As I’ve said, this was our first liveaboard, but we thought it was a comfortable boat. I think the layout may be different from most liveaboards–passengers eat in the galley, next to the kitchen (no view) except for the two occasions we ate dinner al fresco on the sun deck. There is an air-conditioned lounge area and a shaded one–most of us spent a great deal of time between the two. Briefings are held in the air-conditioned lounge. There were a few people who took advantage of the sun deck, but, Dios mio!–it was freaking hot and the sun was muy fuerte!  Twice they lost power–briefly–and there were some problems with the air-conditioning in the beginning. In the middle of the first night, it suddenly got quite warm–somebody had fooled with the thermostat? Rooms during the day were always frigid.   Every room has a window and the views in the early morning light were fantastic. The beds were very tiny (definitely not a double, perhaps a single +?)  so it’s a good chance to do some close snuggling. We used the top bunk to store stuff. The bathroom was also tiny, but it worked fine. Lots of hot water, although the shower tends to get everything wet.  I wish they had thicker towels. We only changed them once, but you could ask for a change more frequently, if you wanted. Lots of hooks to hang your stuff. It isn’t easy to get stuff to dry–we hanged our suits on the railing to dry in the sun.

THE DIVE ROUTINE

Divers are put into two groups–“A” and “B.” I don’t know the criteria they use, but it didn’t seem to be based upon experience or age. Diving is done from the zodiacs (pangas) back roll in, ladder coming back out. All dives are drift–the sharp-eyed and diligent panga divers keep track of the bubbles and will pick you up if you surface early or away from the group. All divers must have a sausage and a whistle. The Rocio also has radios for dive pairs–two were out-of-order, so we were one of the pairs that didn’t get one. I don’t know how they made that decision, either, but it didn’t bother us too much. The one time I surfaced by myself, I could see the boat and I was close enough to swim to one of the islands, if I had to–but I was picked up in a matter of minutes, so no worries.   It’s easy to fall into the routine of the Rocio: 6.m.: The “little” breakfast. Fruit, yogurt, cereal, toast. 7 a.m.: First briefing, followed by 1st dive. “A” or “B” group has a 15 minute lead–they alter who goes first each day. 8:30-9 am:  Full breakfast. Eggs, waffles, etc. 10:30 a.m.: 2nd briefing, followed by 2nd dive.  12:30-1 p.m.: Lunch. Soup/salad, followed by hot meal. 3 p.m.(ish)  : 3rd dive briefing, followed by 3rd dive. 4:30: Snack in lounge. We had two twilight/night dives, and both were before dinner.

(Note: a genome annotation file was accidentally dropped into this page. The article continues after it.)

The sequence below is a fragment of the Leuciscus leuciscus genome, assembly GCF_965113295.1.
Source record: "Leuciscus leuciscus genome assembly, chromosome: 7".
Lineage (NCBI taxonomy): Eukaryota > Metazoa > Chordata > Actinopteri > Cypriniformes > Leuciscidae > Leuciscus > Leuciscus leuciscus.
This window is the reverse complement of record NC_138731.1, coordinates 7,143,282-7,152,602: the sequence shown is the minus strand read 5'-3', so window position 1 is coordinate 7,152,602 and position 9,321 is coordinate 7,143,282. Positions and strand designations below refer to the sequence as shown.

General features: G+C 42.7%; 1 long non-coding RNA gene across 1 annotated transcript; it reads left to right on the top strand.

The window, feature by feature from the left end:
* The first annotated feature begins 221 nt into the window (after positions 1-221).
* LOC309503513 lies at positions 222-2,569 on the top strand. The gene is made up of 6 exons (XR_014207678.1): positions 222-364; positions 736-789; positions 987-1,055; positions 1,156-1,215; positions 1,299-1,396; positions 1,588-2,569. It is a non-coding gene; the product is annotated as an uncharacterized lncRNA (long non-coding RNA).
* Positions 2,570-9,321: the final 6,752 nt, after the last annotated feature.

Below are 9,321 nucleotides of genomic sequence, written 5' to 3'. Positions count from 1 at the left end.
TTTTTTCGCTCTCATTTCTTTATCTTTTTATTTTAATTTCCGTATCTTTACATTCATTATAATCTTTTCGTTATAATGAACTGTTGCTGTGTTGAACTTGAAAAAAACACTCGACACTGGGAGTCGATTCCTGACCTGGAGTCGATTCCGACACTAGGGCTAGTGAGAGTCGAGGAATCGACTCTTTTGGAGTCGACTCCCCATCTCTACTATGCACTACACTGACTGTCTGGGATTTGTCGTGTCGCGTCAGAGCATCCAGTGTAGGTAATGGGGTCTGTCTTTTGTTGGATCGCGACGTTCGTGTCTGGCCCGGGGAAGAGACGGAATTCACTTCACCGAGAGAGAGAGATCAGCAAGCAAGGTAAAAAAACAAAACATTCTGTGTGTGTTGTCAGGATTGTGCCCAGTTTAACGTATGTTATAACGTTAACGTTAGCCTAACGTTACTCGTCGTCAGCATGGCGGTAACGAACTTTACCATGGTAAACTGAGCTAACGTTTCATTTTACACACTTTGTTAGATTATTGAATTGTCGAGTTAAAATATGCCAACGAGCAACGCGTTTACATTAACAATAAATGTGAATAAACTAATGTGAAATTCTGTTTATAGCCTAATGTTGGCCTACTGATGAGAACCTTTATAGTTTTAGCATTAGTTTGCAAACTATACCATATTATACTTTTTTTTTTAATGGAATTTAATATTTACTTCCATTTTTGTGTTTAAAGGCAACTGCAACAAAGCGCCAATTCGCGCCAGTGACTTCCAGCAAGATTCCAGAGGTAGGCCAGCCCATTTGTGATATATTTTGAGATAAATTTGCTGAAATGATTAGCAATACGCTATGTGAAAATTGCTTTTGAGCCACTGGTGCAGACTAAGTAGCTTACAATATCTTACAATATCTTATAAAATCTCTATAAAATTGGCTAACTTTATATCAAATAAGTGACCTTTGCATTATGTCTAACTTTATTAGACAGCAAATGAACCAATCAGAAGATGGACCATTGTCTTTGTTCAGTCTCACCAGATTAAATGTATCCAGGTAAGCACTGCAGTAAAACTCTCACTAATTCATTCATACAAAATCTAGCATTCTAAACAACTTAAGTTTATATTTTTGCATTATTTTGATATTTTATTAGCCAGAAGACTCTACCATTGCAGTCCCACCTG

THE FOOD

This is homestyle, stick-to-your-ribs cooking; quite good and quite satisfying for a group of hungry divers! Beer and wine is available, but, more importantly, there is always brewed iced tea with ice available! (Yeah, I’m kind of a fanatic about the brewed iced tea.) Beer, water and sodas are also kept in the fridge in the lounge. Jugs of water for refills (they give you your own glass) are located throughout the boat.  There are two “special” al fresco dinners each week, but no entertainment or music. Music would be nice, I think. They don’t always serve dessert, but I wish they would at least offer fruit after lunch and dinner. People sometimes complain that they feed you too much on dive vacations. Oh, please! After our last dive, when we wouldn’t be getting any more exercise, they gave us a lovely, light, healthy lunch of grilled chicken salad with avocado. Delicious, of course, but something was missing. I asked for tortilla chips and, believe me,  everybody ate them!

THE CREW: Love, love, LOVE them! These guys work tremendously hard to ensure that we had a great trip.

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Rocio del Mar, September 2013